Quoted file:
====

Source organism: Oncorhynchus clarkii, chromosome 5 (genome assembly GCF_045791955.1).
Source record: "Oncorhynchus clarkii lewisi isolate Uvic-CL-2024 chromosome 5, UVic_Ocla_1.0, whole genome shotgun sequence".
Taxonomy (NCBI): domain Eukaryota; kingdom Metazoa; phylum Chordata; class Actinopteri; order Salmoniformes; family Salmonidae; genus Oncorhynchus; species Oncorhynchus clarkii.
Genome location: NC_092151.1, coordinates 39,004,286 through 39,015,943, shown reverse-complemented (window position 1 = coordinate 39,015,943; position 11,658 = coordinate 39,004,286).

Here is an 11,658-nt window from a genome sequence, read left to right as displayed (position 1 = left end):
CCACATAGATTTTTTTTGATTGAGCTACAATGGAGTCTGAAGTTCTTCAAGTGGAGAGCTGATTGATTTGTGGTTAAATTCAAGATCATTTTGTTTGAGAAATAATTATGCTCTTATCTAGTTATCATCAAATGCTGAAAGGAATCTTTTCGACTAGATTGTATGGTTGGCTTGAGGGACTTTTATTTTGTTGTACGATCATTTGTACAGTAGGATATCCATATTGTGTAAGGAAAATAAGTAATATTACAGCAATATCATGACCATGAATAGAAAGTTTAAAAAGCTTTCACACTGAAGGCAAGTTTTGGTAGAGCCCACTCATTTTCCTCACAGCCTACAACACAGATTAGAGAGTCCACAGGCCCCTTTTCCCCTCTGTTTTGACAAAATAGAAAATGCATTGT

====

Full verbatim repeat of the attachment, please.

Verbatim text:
Source organism: Oncorhynchus clarkii, chromosome 5 (genome assembly GCF_045791955.1).
Source record: "Oncorhynchus clarkii lewisi isolate Uvic-CL-2024 chromosome 5, UVic_Ocla_1.0, whole genome shotgun sequence".
Taxonomy (NCBI): domain Eukaryota; kingdom Metazoa; phylum Chordata; class Actinopteri; order Salmoniformes; family Salmonidae; genus Oncorhynchus; species Oncorhynchus clarkii.
Genome location: NC_092151.1, coordinates 39,004,286 through 39,015,943, shown reverse-complemented (window position 1 = coordinate 39,015,943; position 11,658 = coordinate 39,004,286).

Here is an 11,658-nt window from a genome sequence, read left to right as displayed (position 1 = left end):
CCACATAGATTTTTTTTGATTGAGCTACAATGGAGTCTGAAGTTCTTCAAGTGGAGAGCTGATTGATTTGTGGTTAAATTCAAGATCATTTTGTTTGAGAAATAATTATGCTCTTATCTAGTTATCATCAAATGCTGAAAGGAATCTTTTCGACTAGATTGTATGGTTGGCTTGAGGGACTTTTATTTTGTTGTACGATCATTTGTACAGTAGGATATCCATATTGTGTAAGGAAAATAAGTAATATTACAGCAATATCATGACCATGAATAGAAAGTTTAAAAAGCTTTCACACTGAAGGCAAGTTTTGGTAGAGCCCACTCATTTTCCTCACAGCCTACAACACAGATTAGAGAGTCCACAGGCCCCTTTTCCCCTCTGTTTTGACAAAATAGAAAATGCATTGT